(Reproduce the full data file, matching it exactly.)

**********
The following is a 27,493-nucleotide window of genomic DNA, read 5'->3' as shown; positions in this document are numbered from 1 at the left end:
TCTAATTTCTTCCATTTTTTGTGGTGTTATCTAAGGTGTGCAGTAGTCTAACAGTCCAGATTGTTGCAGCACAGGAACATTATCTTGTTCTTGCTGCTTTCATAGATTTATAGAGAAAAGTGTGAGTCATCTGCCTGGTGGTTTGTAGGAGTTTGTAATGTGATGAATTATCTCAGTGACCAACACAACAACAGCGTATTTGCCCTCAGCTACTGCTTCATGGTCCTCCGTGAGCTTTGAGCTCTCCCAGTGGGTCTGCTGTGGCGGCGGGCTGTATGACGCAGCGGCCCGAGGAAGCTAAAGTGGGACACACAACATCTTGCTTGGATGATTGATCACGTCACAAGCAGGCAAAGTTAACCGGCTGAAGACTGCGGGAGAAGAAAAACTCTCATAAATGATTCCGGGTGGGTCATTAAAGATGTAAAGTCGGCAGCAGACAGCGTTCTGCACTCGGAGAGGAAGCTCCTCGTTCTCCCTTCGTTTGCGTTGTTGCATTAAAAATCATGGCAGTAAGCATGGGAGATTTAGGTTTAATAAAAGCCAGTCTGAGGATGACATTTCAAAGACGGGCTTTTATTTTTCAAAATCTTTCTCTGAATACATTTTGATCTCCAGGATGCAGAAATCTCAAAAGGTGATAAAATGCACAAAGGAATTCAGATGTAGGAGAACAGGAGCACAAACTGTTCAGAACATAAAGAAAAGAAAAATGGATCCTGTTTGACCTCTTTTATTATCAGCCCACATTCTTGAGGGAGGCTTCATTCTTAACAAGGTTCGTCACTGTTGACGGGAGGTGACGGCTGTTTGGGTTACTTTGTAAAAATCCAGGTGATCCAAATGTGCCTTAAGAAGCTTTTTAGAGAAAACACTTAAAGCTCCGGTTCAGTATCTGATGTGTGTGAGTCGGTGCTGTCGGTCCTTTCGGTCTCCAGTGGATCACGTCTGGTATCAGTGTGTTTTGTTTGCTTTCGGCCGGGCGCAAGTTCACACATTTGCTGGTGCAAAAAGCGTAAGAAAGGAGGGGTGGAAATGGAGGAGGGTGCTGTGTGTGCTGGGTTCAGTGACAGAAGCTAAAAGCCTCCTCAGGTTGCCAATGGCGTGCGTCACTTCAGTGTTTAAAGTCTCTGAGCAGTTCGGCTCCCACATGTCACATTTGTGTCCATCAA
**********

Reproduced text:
The following is a 27,493-nucleotide window of genomic DNA, read 5'->3' as shown; positions in this document are numbered from 1 at the left end:
TCTAATTTCTTCCATTTTTTGTGGTGTTATCTAAGGTGTGCAGTAGTCTAACAGTCCAGATTGTTGCAGCACAGGAACATTATCTTGTTCTTGCTGCTTTCATAGATTTATAGAGAAAAGTGTGAGTCATCTGCCTGGTGGTTTGTAGGAGTTTGTAATGTGATGAATTATCTCAGTGACCAACACAACAACAGCGTATTTGCCCTCAGCTACTGCTTCATGGTCCTCCGTGAGCTTTGAGCTCTCCCAGTGGGTCTGCTGTGGCGGCGGGCTGTATGACGCAGCGGCCCGAGGAAGCTAAAGTGGGACACACAACATCTTGCTTGGATGATTGATCACGTCACAAGCAGGCAAAGTTAACCGGCTGAAGACTGCGGGAGAAGAAAAACTCTCATAAATGATTCCGGGTGGGTCATTAAAGATGTAAAGTCGGCAGCAGACAGCGTTCTGCACTCGGAGAGGAAGCTCCTCGTTCTCCCTTCGTTTGCGTTGTTGCATTAAAAATCATGGCAGTAAGCATGGGAGATTTAGGTTTAATAAAAGCCAGTCTGAGGATGACATTTCAAAGACGGGCTTTTATTTTTCAAAATCTTTCTCTGAATACATTTTGATCTCCAGGATGCAGAAATCTCAAAAGGTGATAAAATGCACAAAGGAATTCAGATGTAGGAGAACAGGAGCACAAACTGTTCAGAACATAAAGAAAAGAAAAATGGATCCTGTTTGACCTCTTTTATTATCAGCCCACATTCTTGAGGGAGGCTTCATTCTTAACAAGGTTCGTCACTGTTGACGGGAGGTGACGGCTGTTTGGGTTACTTTGTAAAAATCCAGGTGATCCAAATGTGCCTTAAGAAGCTTTTTAGAGAAAACACTTAAAGCTCCGGTTCAGTATCTGATGTGTGTGAGTCGGTGCTGTCGGTCCTTTCGGTCTCCAGTGGATCACGTCTGGTATCAGTGTGTTTTGTTTGCTTTCGGCCGGGCGCAAGTTCACACATTTGCTGGTGCAAAAAGCGTAAGAAAGGAGGGGTGGAAATGGAGGAGGGTGCTGTGTGTGCTGGGTTCAGTGACAGAAGCTAAAAGCCTCCTCAGGTTGCCAATGGCGTGCGTCACTTCAGTGTTTAAAGTCTCTGAGCAGTTCGGCTCCCACATGTCACATTTGTGTCCATCAA